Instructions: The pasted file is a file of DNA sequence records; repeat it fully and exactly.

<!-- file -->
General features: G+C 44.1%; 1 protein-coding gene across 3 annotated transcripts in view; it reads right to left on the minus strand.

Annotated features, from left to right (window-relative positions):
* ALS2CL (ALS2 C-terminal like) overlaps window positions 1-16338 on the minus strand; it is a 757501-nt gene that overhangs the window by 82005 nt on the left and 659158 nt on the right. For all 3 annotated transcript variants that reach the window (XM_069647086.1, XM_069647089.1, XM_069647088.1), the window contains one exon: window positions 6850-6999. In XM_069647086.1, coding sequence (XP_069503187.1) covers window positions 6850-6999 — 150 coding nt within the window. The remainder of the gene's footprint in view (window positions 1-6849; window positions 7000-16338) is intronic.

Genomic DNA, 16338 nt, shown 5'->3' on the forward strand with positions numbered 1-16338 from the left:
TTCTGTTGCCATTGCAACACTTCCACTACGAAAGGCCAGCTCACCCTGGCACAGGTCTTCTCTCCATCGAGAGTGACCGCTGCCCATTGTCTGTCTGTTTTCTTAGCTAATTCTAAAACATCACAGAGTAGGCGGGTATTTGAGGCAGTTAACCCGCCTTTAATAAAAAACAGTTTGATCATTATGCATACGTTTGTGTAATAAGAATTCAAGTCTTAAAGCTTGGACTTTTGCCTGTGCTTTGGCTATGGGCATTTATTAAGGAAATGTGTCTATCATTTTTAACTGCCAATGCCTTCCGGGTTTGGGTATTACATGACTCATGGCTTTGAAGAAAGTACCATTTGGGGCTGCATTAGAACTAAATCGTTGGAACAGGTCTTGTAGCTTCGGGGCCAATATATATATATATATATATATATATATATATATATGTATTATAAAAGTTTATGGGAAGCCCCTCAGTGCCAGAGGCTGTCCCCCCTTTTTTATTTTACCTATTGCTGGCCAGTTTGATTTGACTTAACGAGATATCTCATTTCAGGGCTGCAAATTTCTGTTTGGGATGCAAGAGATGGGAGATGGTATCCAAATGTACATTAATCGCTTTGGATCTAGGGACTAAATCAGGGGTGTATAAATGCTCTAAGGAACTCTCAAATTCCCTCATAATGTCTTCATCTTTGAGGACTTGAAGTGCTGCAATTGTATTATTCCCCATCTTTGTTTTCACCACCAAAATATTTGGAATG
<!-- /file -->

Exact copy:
General features: G+C 44.1%; 1 protein-coding gene across 3 annotated transcripts in view; it reads right to left on the minus strand.

Annotated features, from left to right (window-relative positions):
* ALS2CL (ALS2 C-terminal like) overlaps window positions 1-16338 on the minus strand; it is a 757501-nt gene that overhangs the window by 82005 nt on the left and 659158 nt on the right. For all 3 annotated transcript variants that reach the window (XM_069647086.1, XM_069647089.1, XM_069647088.1), the window contains one exon: window positions 6850-6999. In XM_069647086.1, coding sequence (XP_069503187.1) covers window positions 6850-6999 — 150 coding nt within the window. The remainder of the gene's footprint in view (window positions 1-6849; window positions 7000-16338) is intronic.

Genomic DNA, 16338 nt, shown 5'->3' on the forward strand with positions numbered 1-16338 from the left:
TTCTGTTGCCATTGCAACACTTCCACTACGAAAGGCCAGCTCACCCTGGCACAGGTCTTCTCTCCATCGAGAGTGACCGCTGCCCATTGTCTGTCTGTTTTCTTAGCTAATTCTAAAACATCACAGAGTAGGCGGGTATTTGAGGCAGTTAACCCGCCTTTAATAAAAAACAGTTTGATCATTATGCATACGTTTGTGTAATAAGAATTCAAGTCTTAAAGCTTGGACTTTTGCCTGTGCTTTGGCTATGGGCATTTATTAAGGAAATGTGTCTATCATTTTTAACTGCCAATGCCTTCCGGGTTTGGGTATTACATGACTCATGGCTTTGAAGAAAGTACCATTTGGGGCTGCATTAGAACTAAATCGTTGGAACAGGTCTTGTAGCTTCGGGGCCAATATATATATATATATATATATATATATATATATATGTATTATAAAAGTTTATGGGAAGCCCCTCAGTGCCAGAGGCTGTCCCCCCTTTTTTATTTTACCTATTGCTGGCCAGTTTGATTTGACTTAACGAGATATCTCATTTCAGGGCTGCAAATTTCTGTTTGGGATGCAAGAGATGGGAGATGGTATCCAAATGTACATTAATCGCTTTGGATCTAGGGACTAAATCAGGGGTGTATAAATGCTCTAAGGAACTCTCAAATTCCCTCATAATGTCTTCATCTTTGAGGACTTGAAGTGCTGCAATTGTATTATTCCCCATCTTTGTTTTCACCACCAAAATATTTGGAATG